It's no secret that Ford's (NYSE:F) F-Series has been America's best-selling pickup truck for 37 consecutive years, and the best-selling overall vehicle for 32 straight years -- complete dominance. However, as some are quick to point out, that doesn't tell the whole story. When combining sales from General Motors' (NYSE:GM) two separate brands of trucks, Chevrolet's Silverado and GMC's Sierra, the race becomes much closer between America's two largest automakers. So is Ford really on top of GM when it comes to truck sales? Maybe more important, which will be king of the hill going forward?
By the numbers
The sales figures over the last 16 years are incredibly close when comparing Ford's F-Series versus General Motors' Silverado and Sierra combined. Consider that Ford has averaged 745,747 F-Series sales annually since 1998, which slightly edges out GM's Silverado and Sierra combined average of 744,150. Doing the math, that brings Ford and GM's respective totals to 11,931,954 and 11,906,396, with Ford narrowly topping its cross-town rival. While the results from the last 16 years are ridiculously close, Ford has definitely built a large advantage since the recession.
It's clear that two factors have given Ford more of a lead than usual, over the last few years. First, the fact that General Motors filed for bankruptcy and received unusual treatment during the process has definitely hurt its image. The nickname "Government Motors" will certainly outlive the government's ownership of the company, which has already come to an end. Second, GM's two trucks were long overdue for a makeover and were getting beat in sales due to the late refresh. The bad news for GM fans is that the all-new designs that hit the showroom in mid-2013 aren't taking advantage of the small window of opportunity before Ford's next-generation F-150 goes on sale later this year.
Consider recent sales, where the Silverado and Sierra should be gaining market share on the older F-150. Instead, sales of the Silverado and Sierra declined 16% and 4.6% in December, compared with an 8.4% rise for Ford's F-Series. The trend continued in January when sales of GM's two trucks declined 18.4% and 13.5%, compared to a better looking decline of 0.7% for the F-Series.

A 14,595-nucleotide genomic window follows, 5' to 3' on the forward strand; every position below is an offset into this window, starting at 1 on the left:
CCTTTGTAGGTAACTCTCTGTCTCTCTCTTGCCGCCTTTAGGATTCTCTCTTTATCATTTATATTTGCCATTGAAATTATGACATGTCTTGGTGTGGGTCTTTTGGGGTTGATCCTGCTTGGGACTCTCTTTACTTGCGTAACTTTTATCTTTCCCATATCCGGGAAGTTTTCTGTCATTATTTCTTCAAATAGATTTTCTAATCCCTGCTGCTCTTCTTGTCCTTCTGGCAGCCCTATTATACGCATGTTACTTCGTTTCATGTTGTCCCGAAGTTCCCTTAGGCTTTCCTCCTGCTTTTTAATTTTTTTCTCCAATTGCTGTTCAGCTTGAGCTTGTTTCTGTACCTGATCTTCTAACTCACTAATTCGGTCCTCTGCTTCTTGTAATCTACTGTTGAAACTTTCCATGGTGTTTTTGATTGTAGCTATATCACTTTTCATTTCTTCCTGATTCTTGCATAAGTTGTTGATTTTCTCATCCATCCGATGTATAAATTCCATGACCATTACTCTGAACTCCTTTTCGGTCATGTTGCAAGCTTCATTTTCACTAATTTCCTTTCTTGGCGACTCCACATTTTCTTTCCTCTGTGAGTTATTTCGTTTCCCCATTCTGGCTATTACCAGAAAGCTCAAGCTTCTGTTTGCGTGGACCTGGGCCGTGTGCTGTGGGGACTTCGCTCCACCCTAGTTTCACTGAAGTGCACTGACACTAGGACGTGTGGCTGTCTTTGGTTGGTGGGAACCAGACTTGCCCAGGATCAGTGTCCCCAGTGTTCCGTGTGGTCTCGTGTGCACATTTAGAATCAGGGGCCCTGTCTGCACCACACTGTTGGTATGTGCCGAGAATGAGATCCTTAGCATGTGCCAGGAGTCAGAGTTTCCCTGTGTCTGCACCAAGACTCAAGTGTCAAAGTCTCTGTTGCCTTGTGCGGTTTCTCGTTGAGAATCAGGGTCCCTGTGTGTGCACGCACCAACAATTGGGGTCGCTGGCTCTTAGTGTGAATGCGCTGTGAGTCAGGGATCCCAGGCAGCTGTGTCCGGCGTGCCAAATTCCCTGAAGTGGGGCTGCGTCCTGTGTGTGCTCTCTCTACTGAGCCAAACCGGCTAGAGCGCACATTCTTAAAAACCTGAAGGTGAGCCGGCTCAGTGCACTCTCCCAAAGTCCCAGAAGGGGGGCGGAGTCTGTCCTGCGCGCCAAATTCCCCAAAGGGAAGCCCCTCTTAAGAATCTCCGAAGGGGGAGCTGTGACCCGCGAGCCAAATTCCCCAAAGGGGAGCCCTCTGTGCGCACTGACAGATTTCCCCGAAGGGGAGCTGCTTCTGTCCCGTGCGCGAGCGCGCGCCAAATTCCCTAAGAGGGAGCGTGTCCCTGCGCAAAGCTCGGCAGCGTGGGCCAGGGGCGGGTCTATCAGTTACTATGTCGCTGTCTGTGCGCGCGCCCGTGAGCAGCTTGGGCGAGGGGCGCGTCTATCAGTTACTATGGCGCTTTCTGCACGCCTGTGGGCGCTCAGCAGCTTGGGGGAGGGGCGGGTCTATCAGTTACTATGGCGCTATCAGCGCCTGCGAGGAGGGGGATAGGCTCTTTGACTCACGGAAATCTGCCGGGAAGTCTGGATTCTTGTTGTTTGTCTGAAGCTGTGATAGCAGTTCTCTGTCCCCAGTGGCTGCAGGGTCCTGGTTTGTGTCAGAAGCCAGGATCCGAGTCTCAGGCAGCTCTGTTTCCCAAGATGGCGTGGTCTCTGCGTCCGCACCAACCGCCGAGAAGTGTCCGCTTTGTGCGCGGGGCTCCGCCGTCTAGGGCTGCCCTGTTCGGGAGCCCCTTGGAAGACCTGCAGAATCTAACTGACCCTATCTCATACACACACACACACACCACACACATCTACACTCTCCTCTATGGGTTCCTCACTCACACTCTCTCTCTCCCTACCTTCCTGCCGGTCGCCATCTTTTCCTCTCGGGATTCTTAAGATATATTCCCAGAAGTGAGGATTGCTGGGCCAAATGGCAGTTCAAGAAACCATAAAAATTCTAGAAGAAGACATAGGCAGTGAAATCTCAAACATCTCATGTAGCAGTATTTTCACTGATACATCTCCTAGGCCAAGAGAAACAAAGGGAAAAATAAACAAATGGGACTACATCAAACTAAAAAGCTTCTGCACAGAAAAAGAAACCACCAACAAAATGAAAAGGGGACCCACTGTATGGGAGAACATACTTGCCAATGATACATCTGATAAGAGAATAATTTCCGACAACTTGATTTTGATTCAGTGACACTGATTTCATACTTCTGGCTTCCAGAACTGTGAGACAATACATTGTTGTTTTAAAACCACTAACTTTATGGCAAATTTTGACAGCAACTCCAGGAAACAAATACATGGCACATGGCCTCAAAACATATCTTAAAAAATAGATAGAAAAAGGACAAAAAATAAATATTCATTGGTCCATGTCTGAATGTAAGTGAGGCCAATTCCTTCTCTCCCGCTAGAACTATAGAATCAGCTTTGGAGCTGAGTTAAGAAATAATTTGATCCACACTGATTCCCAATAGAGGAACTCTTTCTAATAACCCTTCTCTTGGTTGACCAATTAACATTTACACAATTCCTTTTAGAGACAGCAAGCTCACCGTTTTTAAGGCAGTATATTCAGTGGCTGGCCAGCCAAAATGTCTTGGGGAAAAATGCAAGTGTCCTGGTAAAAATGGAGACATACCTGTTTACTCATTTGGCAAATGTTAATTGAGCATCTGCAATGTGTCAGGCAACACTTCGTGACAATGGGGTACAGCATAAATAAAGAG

More to the story
Now, we also have to consider some factors beyond sales. Because GM's trucks are newly redesigned, the company was initially reluctant to offer larger incentives on its trucks, which lower profits, as Ford must do to keep a higher pace of sales with its older pickup offering. Looking at the average transaction price can give us more insight to how well GM's trucks are doing.
According to Kelly Blue Book, the Silverado's ATP increased 12% to $40,575 -- meaning that even as sales slow, each one is more valuable. The bad news is that even with the Silverado's 12% increase, because of having a newly designed model, it still trailed Ford's older F-150 which averages $40,672. That's very bad news for Silverado fans, as Ford's next-generation truck will likely significantly boost its ATP.
If you don't believe those numbers have the folks at GM worried, wait until you hear what's next. Those results likely played a factor in the company's decision to increase its incentives to try and drive sales of the Silverado higher.
GM is offering some of its biggest incentives in months during February's month-long Presidents Day promotion. The deal runs through Feb. 28 and offers the deepest discounts on its trucks so far, and both the Silverado and Sierra will be offered at discounted prices that the company offers to employees of its suppliers, or the dealer invoice price. GM is also advertising more than $7,000 off of its double-cab V-6 All Star model.
It's clear that while the race has been close in the long run, Ford has the decisive advantage over GM's combined truck sales lately. When you consider ATP, growing market share, and the potential shakeup from Ford's next-generation F-150 which could take a leap in fuel economy -- it appears Ford will only be adding to its lead in the most profitable vehicle segment in America.
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Daniel Miller owns shares of Ford and General Motors. The Motley Fool recommends Ford and General Motors and owns shares of Ford. Try any of our Foolish newsletter services free for 30 days. We Fools don't all hold the same opinions, but we all believe that considering a diverse range of insights makes us better investors. The Motley Fool has a disclosure policy.